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Tax Court Sides with Taxpayer: Transfers Between S Corps Were Not Debt Transactions

(Parker Tax Publishing February 2024)

The Tax Court held that transfers and payments made by one S corporation to another S corporation (both of which were wholly owned by a taxpayer) were constructive distributions rather than debt transactions, and thus the taxpayer had adequate basis in the S corporation that received the transfers and payments to claim flowthrough losses from it. The court agreed with the taxpayer that the transfers and payments were constructive distributions from the first S corporation to the taxpayer, followed by constructive contributions from the taxpayer to the second S corporation. Estate of Fry v. Comm'r, T.C. Memo. 2024-8.


Thomas Fry was the sole shareholder of two S corporations, Crown and CR Maintenance. Fry was also the president and treasurer of both companies. Crown's business operations included the collection of trash, recyclables, and other waste. CR Maintenance processed the trash, recyclables, and other waste collected by Crown into commodities such as alfalfa, olive oil, and wheat for sale to third parties. Despite being organized as separate businesses, the two companies conducted business operations in a highly integrated manner. Crown and CR Maintenance shared the same principal place of business and used the same maintenance, payroll, corporate officers, and accountant. Crown did not pay CR Maintenance for taking possession of the waste collected, nor did Crown share collection fees with CR Maintenance.

CR Maintenance was not profitable. Beginning in 2010 and through 2013, Crown provided financial support to CR Maintenance to allow it to continue operating. When CR Maintenance was unable to meet its obligations, Fry would instruct Crown to transfer funds directly to CR Maintenance (Transfers). Crown did not distribute cash to Fry, nor did Fry contribute cash to CR Maintenance. CR Maintenance used the Transfers to pay general business operating costs. Crown, on behalf of CR Maintenance, also made payments directly to CR Maintenance's vendors for various business expenses (Payments). At the end of 2013 the net total of the Transfers and the Payments was $36,255,141. CR Maintenance did not provide any promissory notes regarding the Transfers and the Payments and did not have any written due dates for a return of the money. No security interest was requested by Crown or granted by CR Maintenance. Furthermore, CR Maintenance did not make, nor promise to make, interest payments related to the Transfers and the Payments.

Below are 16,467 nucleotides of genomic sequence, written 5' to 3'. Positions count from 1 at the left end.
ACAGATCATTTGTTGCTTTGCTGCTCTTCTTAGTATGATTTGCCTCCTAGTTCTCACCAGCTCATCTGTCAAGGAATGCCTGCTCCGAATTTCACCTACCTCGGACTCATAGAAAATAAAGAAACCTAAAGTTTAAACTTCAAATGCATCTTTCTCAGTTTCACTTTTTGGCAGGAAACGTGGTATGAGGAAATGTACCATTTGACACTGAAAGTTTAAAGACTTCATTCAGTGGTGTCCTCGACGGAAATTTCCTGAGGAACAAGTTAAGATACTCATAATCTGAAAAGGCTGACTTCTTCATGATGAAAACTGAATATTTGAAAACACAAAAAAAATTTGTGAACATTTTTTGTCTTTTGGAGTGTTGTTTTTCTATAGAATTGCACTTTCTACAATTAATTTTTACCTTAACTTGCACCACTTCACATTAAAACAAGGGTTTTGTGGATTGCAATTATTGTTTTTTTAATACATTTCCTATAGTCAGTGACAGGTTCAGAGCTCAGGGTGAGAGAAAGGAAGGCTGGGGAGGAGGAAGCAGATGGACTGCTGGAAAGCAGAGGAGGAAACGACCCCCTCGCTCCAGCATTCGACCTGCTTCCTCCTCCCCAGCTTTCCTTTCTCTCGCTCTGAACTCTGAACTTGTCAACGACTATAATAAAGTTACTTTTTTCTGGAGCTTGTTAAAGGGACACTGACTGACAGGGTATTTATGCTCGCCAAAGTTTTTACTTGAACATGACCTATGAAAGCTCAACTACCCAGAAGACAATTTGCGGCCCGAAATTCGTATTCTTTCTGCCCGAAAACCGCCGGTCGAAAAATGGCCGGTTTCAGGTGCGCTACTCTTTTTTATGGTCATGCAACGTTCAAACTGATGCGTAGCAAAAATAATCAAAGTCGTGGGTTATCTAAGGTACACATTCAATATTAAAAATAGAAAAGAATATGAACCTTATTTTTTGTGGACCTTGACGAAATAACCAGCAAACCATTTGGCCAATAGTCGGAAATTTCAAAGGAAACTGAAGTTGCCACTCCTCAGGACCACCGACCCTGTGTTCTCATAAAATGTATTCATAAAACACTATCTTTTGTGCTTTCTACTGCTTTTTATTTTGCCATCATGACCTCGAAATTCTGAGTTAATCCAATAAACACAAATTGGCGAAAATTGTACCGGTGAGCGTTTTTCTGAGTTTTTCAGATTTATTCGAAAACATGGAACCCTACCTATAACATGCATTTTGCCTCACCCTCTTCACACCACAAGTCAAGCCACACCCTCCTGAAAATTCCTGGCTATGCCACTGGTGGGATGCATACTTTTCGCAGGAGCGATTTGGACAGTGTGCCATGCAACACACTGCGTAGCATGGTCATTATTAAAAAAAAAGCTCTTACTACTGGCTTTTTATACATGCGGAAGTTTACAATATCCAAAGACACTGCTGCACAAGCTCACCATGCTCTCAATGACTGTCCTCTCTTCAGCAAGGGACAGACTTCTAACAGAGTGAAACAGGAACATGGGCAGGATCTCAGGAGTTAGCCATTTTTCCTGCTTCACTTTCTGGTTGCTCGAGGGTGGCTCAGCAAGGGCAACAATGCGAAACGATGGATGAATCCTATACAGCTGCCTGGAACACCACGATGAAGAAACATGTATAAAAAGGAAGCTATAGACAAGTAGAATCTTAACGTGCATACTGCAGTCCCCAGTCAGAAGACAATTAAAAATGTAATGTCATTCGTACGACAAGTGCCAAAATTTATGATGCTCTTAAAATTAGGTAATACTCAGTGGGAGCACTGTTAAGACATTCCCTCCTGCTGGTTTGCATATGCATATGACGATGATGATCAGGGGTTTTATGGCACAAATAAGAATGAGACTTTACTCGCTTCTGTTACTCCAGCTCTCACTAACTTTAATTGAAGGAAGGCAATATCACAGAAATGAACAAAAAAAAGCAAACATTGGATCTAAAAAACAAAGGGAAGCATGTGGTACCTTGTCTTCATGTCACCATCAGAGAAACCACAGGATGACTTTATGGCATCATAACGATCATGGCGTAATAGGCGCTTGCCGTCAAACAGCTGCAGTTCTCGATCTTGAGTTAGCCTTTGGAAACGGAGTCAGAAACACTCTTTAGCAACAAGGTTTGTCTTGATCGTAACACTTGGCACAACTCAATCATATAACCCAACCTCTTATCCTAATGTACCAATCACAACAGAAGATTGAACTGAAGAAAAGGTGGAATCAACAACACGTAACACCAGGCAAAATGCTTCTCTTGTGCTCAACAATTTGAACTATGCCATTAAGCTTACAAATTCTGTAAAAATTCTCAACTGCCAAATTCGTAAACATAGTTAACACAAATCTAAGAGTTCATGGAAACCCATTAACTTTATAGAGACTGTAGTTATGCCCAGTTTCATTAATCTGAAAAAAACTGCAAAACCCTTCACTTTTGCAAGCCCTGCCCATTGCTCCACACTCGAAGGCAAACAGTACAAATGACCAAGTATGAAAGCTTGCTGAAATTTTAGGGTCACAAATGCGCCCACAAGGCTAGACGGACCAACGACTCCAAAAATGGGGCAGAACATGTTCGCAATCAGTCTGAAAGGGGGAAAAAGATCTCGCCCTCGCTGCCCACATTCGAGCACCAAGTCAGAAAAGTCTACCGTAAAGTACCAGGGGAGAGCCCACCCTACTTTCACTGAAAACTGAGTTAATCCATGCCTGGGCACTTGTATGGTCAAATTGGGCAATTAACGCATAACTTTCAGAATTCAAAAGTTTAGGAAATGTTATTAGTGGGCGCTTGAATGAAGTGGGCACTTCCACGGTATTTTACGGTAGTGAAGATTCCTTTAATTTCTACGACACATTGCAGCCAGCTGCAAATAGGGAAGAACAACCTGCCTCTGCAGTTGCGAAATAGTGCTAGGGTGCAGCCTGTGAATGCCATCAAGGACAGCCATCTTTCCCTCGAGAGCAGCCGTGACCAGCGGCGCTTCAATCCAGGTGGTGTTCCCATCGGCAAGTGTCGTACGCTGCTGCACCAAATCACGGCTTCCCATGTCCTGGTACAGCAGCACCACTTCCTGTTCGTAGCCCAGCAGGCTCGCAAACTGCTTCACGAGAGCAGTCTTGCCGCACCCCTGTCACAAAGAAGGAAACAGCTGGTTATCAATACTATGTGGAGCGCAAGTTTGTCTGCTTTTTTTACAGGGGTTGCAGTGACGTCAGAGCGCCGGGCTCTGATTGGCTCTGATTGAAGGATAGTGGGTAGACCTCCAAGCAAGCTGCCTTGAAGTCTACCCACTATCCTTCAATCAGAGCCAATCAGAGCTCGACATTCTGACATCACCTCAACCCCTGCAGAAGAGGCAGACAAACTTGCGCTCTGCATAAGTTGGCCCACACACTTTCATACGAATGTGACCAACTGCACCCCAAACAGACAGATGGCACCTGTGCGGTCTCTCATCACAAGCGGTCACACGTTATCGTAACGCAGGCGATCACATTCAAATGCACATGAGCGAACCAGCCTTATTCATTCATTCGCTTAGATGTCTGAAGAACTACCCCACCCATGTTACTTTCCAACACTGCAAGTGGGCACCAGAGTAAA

CR Maintenance accounted for each of the Transfers from Crown as a "Loan Payable" in its general ledger liability from 2010 through 2014. From 2006 through 2013 CR Maintenance accounted for the Payments made by Crown as "Due to Crown" in another general ledger liability account. From 2010 through 2017 CR Maintenance documented the Transfers and the Payments as liabilities between CR Maintenance and Crown. From 2006 through 2013 Crown accounted for the expenses it paid on CR Maintenance's behalf as "Due from CR [Maintenance]." Crown documented the Transfers and the Payments as liabilities between Crown and CR Maintenance from 2010 through 2017. CR Maintenance intended to repay Crown for the Transfers and the Payments if it was profitable.

From 2010 through 2020 CR Maintenance reported the Transfers and the Payments as a balance due to Crown on its tax returns and characterized them as debts. Likewise, Crown reported the Transfers and the Payments as a liability due from CR Maintenance on its tax returns for 2010 through 2020 and characterized these transactions as indebtedness.

On their joint income tax returns filed between 2008 and 2019, Fry and his wife did not report distributions from Crown. However, between 2008 and 2020, Crown did report distributions and repayment of shareholder loans on Fry's Schedules K-1, Shareholder's Share of Income, Deductions, Credits, etc. For 2013, CR Maintenance reported an ordinary loss of $5,650,651 on its tax return. On their joint return, the Frys claimed a flowthrough loss deduction of $4,733,675 from CR Maintenance.

In 2015 Crown and CR Maintenance received cash from their sale of most of their assets for about $70 million. Crown distributed all of its cash from the sale of its assets to Fry in 2015, 2016, and 2017. Fry received no further distributions from Crown. Following the distributions of the cash to Fry, Crown had insufficient assets for tax years 2017 through 2020 to make any further distributions to Fry. The "distributions" reported on Crown's tax returns were not actual distributions but accounting entries intended to balance Crown's balance sheet. The reductions of amounts described as "Due from" CR Maintenance by Crown were write-offs of the Transfers and the Payments as "bad debts" for 2017 through 2020.

In a notice of deficiency, the IRS disallowed the flowthrough loss from CR Maintenance because of Fry's lack of basis. The Frys took their case to the Tax Court. They argued that the Transfers and the Payments were not bona fide debt; rather, they were constructive equity contributions and distributions that gave Fry sufficient stock basis to deduct the flowthrough losses from CR Maintenance on the Frys' 2013 tax return.